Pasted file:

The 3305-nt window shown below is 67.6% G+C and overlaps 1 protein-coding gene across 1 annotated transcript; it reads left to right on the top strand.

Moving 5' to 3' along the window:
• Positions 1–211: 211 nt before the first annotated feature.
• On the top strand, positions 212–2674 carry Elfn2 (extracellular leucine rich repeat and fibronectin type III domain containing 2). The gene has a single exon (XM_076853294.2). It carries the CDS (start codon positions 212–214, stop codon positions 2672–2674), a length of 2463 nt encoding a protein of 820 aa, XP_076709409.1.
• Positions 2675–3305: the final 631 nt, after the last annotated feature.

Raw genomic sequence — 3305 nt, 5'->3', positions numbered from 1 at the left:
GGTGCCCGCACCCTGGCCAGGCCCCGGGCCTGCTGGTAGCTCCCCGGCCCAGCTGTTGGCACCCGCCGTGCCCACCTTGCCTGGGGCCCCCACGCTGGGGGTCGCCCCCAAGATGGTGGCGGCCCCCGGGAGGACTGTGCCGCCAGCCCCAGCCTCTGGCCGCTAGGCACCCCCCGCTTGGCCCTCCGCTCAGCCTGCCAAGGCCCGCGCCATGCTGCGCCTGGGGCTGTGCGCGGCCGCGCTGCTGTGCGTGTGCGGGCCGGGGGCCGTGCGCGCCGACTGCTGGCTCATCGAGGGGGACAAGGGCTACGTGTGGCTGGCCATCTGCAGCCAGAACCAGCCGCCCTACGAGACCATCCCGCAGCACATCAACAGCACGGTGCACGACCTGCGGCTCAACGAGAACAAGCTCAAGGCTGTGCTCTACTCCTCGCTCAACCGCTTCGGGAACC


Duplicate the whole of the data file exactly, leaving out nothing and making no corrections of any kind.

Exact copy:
The 3305-nt window shown below is 67.6% G+C and overlaps 1 protein-coding gene across 1 annotated transcript; it reads left to right on the top strand.

Moving 5' to 3' along the window:
• Positions 1–211: 211 nt before the first annotated feature.
• On the top strand, positions 212–2674 carry Elfn2 (extracellular leucine rich repeat and fibronectin type III domain containing 2). The gene has a single exon (XM_076853294.2). It carries the CDS (start codon positions 212–214, stop codon positions 2672–2674), a length of 2463 nt encoding a protein of 820 aa, XP_076709409.1.
• Positions 2675–3305: the final 631 nt, after the last annotated feature.

Raw genomic sequence — 3305 nt, 5'->3', positions numbered from 1 at the left:
GGTGCCCGCACCCTGGCCAGGCCCCGGGCCTGCTGGTAGCTCCCCGGCCCAGCTGTTGGCACCCGCCGTGCCCACCTTGCCTGGGGCCCCCACGCTGGGGGTCGCCCCCAAGATGGTGGCGGCCCCCGGGAGGACTGTGCCGCCAGCCCCAGCCTCTGGCCGCTAGGCACCCCCCGCTTGGCCCTCCGCTCAGCCTGCCAAGGCCCGCGCCATGCTGCGCCTGGGGCTGTGCGCGGCCGCGCTGCTGTGCGTGTGCGGGCCGGGGGCCGTGCGCGCCGACTGCTGGCTCATCGAGGGGGACAAGGGCTACGTGTGGCTGGCCATCTGCAGCCAGAACCAGCCGCCCTACGAGACCATCCCGCAGCACATCAACAGCACGGTGCACGACCTGCGGCTCAACGAGAACAAGCTCAAGGCTGTGCTCTACTCCTCGCTCAACCGCTTCGGGAACC